By jadedsabre | April 29, 2005
Revenge of the Sith Soundtrack
w/ bonus collector's DVDReview by Ash Darklighter
On Monday, May 2, 2005, Sony Classical will release the original motion picture soundtrack of the last episode of the massively popular Star Wars saga, Star Wars: Episode III Revenge of the Sith. It features a new score by five-time Oscar winner John Williams, who is also the composer and conductor of the score for each film in the six-chapter Star Wars saga, and an exclusive collector’s DVD - Star Wars: A Musical Journey - an unprecedented bonus at no additional cost. -Republic Media (Full Press Release)
The opening Twentieth Century Fox Fanfare, written by Alfred Newman in the 1930s and used for the first time in its extended version in 1954, breaks into the theme that we all know and love. Yes, this is recognisably a Star Wars film score. It then morphs into a brassy, militaristic rendering of the Force/Obi-Wan's theme first heard in 'A New Hope'. No longer is this the wistful melody that played as Luke gazed at the setting of the binary suns on Tatooine. In fact this is the theme that binds the whole of this score together.
From the outset, this score states its intentions. Much of this score is dark, much darker than the other five scores, but of course, the subject matter is darker. We hear the Force theme as a march, for example. It's the hint of the dictatorship about the marches, the awesome power of heavy brass, instruments playing at the extremes of their registers and lush string scoring at the heart of the more romantic, elegiac moments.
John Williams uses the thematic approach to his composition, tying together this lengthy work and, as always, giving us the characters in sound. Those already familiar with the previous five films will recognise all the familiar motifs in their many guises.
It would be difficult for this film score to be truly original, based as it is on the use of so many leitmotivs. It is magnificently played by the London Symphony Orchestra but there isn’t a new 'Imperial March' from 'The Empire Strikes Back', 'Across the Stars' from 'Attack of the Clones', 'Duel of the Fates' from 'The Phantom Menace' or Princes Leia's beautiful melody from 'A New Hope'.
'Battle of the Heroes' is impressive, with strident brass fanfares and chorus in a manner similar to 'Duel of the Fates', but doesn't stir as that piece did the first time I heard it. 'Anakin's Dreams' restates the bittersweet love theme from 'Across the Stars' and sinister low strings mingle with the Force/Obi-Wan's theme. 'Anakin's Betrayal' begins with a sombre section on strings with accompanying chorus as it rises to a crescendo with the horns swelling the sound.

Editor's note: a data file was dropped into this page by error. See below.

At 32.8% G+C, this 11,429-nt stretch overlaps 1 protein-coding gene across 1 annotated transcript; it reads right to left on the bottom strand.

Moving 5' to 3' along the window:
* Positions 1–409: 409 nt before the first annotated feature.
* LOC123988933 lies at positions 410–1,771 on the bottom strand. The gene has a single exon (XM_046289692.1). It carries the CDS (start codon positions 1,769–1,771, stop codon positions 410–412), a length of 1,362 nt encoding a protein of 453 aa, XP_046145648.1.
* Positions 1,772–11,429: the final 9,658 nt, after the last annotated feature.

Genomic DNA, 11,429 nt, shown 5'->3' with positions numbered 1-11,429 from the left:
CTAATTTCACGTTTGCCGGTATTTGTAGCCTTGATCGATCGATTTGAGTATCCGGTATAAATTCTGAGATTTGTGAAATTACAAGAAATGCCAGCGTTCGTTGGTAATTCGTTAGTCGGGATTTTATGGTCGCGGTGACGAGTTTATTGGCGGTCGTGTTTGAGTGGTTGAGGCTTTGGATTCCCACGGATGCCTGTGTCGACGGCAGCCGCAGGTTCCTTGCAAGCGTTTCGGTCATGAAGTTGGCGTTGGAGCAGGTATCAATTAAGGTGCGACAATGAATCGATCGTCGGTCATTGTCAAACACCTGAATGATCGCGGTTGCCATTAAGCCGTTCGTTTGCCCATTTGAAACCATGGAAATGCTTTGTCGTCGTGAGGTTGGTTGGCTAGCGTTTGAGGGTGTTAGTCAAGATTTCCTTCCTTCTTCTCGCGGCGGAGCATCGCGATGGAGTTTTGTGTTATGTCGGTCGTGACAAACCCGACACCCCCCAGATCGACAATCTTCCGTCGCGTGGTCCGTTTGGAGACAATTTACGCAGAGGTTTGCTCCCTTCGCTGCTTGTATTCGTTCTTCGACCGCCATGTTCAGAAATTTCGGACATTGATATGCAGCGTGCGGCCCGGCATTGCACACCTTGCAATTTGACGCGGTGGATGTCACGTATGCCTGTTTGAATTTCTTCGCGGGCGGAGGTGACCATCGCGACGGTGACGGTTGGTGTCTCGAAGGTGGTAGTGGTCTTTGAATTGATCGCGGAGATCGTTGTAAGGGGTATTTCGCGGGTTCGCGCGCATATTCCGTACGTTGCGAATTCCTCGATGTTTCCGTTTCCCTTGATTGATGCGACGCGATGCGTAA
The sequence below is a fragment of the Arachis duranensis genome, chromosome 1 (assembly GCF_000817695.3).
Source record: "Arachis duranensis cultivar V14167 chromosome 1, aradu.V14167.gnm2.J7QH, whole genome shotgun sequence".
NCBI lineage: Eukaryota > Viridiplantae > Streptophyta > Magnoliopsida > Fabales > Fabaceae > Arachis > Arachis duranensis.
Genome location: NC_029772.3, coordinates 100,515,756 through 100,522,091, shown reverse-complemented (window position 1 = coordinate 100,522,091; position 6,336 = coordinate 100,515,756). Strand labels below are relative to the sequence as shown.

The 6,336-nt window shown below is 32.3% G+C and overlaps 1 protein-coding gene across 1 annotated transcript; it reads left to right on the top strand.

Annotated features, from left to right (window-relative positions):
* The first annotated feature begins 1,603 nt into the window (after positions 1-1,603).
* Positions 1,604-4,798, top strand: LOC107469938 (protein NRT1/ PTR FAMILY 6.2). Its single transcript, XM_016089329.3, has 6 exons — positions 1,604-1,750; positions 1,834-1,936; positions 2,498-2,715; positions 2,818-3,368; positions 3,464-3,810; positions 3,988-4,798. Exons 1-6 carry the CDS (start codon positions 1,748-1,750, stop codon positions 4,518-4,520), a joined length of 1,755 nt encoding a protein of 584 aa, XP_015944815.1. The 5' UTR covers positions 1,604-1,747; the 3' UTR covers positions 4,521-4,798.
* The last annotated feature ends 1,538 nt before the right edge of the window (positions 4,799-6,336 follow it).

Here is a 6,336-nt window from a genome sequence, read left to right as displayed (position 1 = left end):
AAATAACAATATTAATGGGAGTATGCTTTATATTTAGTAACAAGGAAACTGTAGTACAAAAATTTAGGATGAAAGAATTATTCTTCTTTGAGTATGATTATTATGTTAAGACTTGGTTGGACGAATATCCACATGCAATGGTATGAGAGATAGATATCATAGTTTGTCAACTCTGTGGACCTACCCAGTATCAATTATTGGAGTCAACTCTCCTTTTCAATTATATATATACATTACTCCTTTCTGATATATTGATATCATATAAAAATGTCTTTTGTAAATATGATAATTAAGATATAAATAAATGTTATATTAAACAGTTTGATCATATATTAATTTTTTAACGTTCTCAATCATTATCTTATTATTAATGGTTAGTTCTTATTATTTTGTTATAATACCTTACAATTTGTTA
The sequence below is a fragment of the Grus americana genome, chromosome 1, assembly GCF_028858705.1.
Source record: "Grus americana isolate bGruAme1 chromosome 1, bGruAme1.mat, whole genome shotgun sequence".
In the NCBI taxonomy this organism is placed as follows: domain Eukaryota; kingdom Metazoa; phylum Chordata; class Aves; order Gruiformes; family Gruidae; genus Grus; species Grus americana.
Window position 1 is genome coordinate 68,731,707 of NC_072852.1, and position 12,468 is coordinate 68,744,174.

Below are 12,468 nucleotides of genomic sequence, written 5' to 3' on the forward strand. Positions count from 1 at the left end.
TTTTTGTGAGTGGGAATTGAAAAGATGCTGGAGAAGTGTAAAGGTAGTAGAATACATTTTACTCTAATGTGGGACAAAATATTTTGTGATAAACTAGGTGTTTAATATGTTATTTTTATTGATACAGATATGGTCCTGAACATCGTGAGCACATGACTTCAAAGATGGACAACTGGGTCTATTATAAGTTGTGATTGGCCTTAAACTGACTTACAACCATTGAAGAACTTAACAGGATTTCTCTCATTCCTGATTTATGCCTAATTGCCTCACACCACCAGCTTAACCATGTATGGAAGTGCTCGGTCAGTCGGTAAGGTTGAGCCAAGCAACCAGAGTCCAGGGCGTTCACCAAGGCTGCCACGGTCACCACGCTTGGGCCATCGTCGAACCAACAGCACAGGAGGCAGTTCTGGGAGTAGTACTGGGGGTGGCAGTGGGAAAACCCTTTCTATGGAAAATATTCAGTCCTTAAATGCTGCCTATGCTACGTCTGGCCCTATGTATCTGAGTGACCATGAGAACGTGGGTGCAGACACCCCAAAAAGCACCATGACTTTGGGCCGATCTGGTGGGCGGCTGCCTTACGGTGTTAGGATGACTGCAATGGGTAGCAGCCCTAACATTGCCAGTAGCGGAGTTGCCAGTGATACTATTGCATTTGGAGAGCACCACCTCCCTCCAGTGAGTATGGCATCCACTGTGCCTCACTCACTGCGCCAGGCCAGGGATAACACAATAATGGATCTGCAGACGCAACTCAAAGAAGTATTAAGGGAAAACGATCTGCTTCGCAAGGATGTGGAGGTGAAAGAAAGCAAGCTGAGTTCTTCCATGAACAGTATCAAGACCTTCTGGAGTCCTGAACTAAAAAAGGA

'Palpatine's Teachings' contains the first statement of the Imperial March motif and is immediately followed by a re-harmonised statement of the Force/Obi-Wan's theme and ends with a fanfare from the Flag Parade in 'The Phantom Menace'.
'Grievous and the Droids' is relentless, percussive and dark with a single playing of Luke’s theme. Swirling woodwinds and frantic strings add to the overall sense of doom.
'Padme's Ruminations' – this section is built over a low pedal point with a sense of foreboding and has much of the feel of the market place on Tatooine during 'The Phantom Menace'. 'Anakin versus Obi-Wan' has the first full complete statement of the Imperial March with its power in the ascendancy. There are echoes of 'Duel of the Fates' without actually stating the theme and it breaks instead into 'Battle of the Heroes'.
'Anakin’s Dark Deeds' opens with a female voice choir effect over a lightly scored pedal punctuated by percussion. It then breaks into the chorus who declaim their powerful motif. A new melody is stated on brass until it is joined by the chorus. Fused together it reaches a powerful cadence. The ending to this section is again on brass - eight note descending motif with a string countermelody. This melody grows in energy until it rises triumphantly to its conclusion.
'Enter Lord Vader' is again dark, martial and powerful with hints of themes from the young Jedi’s former life and the Emperor's theme from 'Return of the Jedi'.
'The Immolation Scene' almost entirely features the string section, as the warmth and pain can be conveyed by strings more effectively than any other section – the sound of bow on string is almost akin to the human voice.
The opening to 'The Birth of the Twins and Padme's Destiny' is played on celesta, flutes, harp and other treble instruments but with a low underscoring giving an other-worldly feel to the music. Music from the 'Death of Qui-Gon' and its poignant vocal lines moves into music that has much of the pain and strength mixed with Obi-Wan's Force theme. Princess Leia's theme moves into Luke's theme, indicating the birth of the twins, and again there is a final statement of the Force theme on french horn. This is the nearest that this, the most pivotal theme in the whole work, has been to its first playing against the glorious backdrop of the binary sunset.
The medley of end credits brings us a taste of all the themes, from Luke's heroic melody to the wistful dreaming of Princess Leia's melody, including the new 'Battle for the Heroes' and ending with 'The Throne Room' in a blaze of triumph.
'Revenge of the Sith' is the final addition to the series, bridging the gap between 'Attack of the Clones' and the original 'A New Hope'. There has never been an undertaking like this spanning nearly thirty years and six films and there never will be. I don’t think it is the best in the series but it acquits itself pretty well. Real fans will love it. Star Wars owes its heart to the melodic work of John Williams.
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